Disrupting the disrupters
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Disrupting the disrupters

(DataVisor) In 2015, the war between online-to-offline (O2O) companies heated up. Uber invested more than $2 billion to expand in China and India. Rival car share service Didi invested over $2 billion in China and is also funding Lyft in the U.S. and Ola in India.

But this has come with a huge volume of user acquisition fraud, where drivers make hundreds to thousands of dollars per month in subsidies by registering multiple driver accounts and conducting fake rides. That will grow in 2016.

Dark Web’s bright future
Dark Web’s bright future

(Booz Allen/Amit Yoran, RSA) The cyber threat facing the corporate sector – historically driven by state-sponsored attacks, organized crime and “hacktivists,” – is poised to grow exponentially, due to an increasingly open, accessible market for cyber-attack tools on the Dark Web. With tools and services increasingly commoditized, the cost of attacking an organization is dropping dramatically, enabling more attacks that do not have financial gain as the primary focus. Sophisticated hacktivist collectives like Anonymous will be joined by relatively unsophisticated cyber vigilantes.

Your card is safer. You aren’t
Your card is safer. You aren’t

(Javelin) Card-Not-Present (CNP) fraud will grow from $10 billion in 2014 to more than $19 billion in 2018. The increasing adoption of EMV cards and digital wallet solutions, such as Apple Pay and Google Wallet, will reduce point-of-sale system fraud and counterfeit credit cards. Unfortunately, that will push more fraudsters online to monetize fake and stolen credit cards.

IoT for ransom
IoT for ransom

(ThetaRay/Palerra/Blue Coat/LastPass) The Internet of Things will become an ever more fertile attack surface for governments, mercenaries, hacktivists and even terrorists. Many IoT devices lack significant memory space or OS capability, so treating them like endpoint agents will fail. Ransomware will gain ground on banking Trojans and extend into smart devices like coffee makers, refrigerators, baby monitors, cars, wearables and medical devices, often owned by wealthier and therefore more lucrative targets.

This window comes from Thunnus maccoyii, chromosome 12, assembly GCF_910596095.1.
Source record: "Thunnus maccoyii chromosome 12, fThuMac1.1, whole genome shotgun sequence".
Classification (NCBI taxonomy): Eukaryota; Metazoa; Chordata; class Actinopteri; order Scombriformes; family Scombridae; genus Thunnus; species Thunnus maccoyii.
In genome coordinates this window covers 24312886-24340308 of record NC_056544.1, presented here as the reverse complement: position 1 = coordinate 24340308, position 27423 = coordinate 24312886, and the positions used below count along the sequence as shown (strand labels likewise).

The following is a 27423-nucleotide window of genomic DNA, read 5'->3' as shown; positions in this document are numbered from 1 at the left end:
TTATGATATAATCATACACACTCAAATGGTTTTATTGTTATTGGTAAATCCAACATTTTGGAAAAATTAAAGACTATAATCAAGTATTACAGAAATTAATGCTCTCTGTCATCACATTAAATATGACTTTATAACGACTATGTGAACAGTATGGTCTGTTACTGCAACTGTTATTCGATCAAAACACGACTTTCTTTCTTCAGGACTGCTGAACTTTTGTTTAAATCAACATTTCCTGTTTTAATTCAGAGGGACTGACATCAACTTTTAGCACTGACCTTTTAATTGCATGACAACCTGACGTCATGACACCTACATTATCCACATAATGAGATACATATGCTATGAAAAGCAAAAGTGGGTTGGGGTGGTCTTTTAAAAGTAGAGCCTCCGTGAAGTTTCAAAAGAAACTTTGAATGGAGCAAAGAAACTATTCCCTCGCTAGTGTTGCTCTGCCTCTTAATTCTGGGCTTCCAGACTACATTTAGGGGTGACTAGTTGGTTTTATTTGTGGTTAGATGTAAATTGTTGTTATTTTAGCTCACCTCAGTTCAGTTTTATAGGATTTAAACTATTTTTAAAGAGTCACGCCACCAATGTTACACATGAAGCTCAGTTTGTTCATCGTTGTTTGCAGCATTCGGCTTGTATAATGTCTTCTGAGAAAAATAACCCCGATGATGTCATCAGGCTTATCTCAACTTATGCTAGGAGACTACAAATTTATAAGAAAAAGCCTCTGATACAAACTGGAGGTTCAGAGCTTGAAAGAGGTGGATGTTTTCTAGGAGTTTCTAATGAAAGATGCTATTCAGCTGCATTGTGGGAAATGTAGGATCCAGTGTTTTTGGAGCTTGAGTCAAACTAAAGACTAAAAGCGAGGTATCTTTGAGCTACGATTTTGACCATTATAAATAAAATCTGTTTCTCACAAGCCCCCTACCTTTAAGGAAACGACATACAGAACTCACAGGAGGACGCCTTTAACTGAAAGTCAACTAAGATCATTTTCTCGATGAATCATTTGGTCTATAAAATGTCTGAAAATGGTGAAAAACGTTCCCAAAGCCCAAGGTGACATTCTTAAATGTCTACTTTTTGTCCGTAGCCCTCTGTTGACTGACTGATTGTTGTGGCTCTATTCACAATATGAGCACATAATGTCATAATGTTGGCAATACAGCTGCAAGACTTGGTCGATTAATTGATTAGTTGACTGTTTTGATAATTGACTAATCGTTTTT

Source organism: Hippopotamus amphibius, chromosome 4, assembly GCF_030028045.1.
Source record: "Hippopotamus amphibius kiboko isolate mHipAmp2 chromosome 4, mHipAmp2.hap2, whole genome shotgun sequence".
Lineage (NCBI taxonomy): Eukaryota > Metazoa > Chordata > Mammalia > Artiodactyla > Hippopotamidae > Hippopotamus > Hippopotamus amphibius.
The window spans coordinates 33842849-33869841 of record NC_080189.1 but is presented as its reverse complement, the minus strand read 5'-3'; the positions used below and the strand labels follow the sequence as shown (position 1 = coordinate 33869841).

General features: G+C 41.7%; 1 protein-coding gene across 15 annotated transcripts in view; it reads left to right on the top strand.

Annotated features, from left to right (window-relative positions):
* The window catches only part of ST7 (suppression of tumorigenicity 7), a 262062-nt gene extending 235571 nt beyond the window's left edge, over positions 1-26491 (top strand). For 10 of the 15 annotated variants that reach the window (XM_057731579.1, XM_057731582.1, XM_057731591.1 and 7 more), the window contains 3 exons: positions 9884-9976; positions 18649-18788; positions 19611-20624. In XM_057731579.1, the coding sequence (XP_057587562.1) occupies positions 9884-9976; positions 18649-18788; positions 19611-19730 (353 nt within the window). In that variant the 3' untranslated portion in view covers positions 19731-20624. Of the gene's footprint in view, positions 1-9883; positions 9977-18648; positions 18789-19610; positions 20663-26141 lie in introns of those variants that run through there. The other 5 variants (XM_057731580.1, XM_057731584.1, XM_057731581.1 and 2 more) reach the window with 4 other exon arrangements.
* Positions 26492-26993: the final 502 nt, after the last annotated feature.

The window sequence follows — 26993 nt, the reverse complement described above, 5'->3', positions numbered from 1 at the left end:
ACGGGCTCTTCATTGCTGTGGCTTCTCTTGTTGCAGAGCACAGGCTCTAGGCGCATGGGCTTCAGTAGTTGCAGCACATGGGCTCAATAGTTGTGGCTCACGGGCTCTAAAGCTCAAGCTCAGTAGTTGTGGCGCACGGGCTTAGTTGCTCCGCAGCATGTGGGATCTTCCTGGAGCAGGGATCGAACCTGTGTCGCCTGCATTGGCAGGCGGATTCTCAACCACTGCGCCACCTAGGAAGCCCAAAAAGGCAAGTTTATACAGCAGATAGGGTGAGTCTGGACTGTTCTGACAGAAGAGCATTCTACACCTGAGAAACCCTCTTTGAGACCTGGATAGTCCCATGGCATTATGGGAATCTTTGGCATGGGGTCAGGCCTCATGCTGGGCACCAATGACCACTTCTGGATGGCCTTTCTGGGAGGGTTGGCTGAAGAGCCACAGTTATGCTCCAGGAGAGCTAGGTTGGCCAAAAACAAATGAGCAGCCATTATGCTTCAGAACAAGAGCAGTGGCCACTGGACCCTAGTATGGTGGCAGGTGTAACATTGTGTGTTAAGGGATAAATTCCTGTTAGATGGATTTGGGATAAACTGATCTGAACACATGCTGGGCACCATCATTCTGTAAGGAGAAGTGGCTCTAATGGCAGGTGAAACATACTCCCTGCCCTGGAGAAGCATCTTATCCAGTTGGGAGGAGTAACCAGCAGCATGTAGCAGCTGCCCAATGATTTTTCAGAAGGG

ALSO ON CSO: More predictions for the security space for 2016

Extortapalooza
Extortapalooza

(RSAC Advisory Board/Kaspersky/ThreatStream) DOXing – public shaming and extortion attacks – which rose in 2015, will spike exponentially in 2016, as everyone from hacktivists to nation states embraces the strategic dumping of private pictures, information, customer lists, and code to shame their targets.

Ghosts of Internet Past
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Ghosts of Internet Past

(Raytheon|Websense) The structure of the Internet is aging – forgotten and deferred maintenance will become a major, increasingly expensive problem for defenders. Among them: Alexa 1000 certificates not up to date; old and broken JavaScript versions that invite compromise; rapid OS updates and new trends in software end-of-life processes that cause havoc and new applications built on recycled code with old vulnerabilities (think Heartbleed and POODLE).

At your criminal service
At your criminal service

(Kaspersky/Seculert) The profitability of cyber-attacks means sophisticated criminal gangs with modern organizational models and tools will replace common cyber criminals as the primary threat. That, in turn, will draw mercenaries to meet the demand for new malware and even entire operations. The latter gives rise to Access-as-a-Service, offering up access to already hacked targets to the highest bidder.

Malicious e-commerce goes social
Malicious e-commerce goes social

(DataVisor) Many traditional social networking sites such as Pinterest, Facebook and Twitter have announced plans to add “buy” buttons to their platforms in an effort to increase stickiness with their users and help monetize their user base. This will attract criminals looking to conduct fraudulent transactions on these platforms.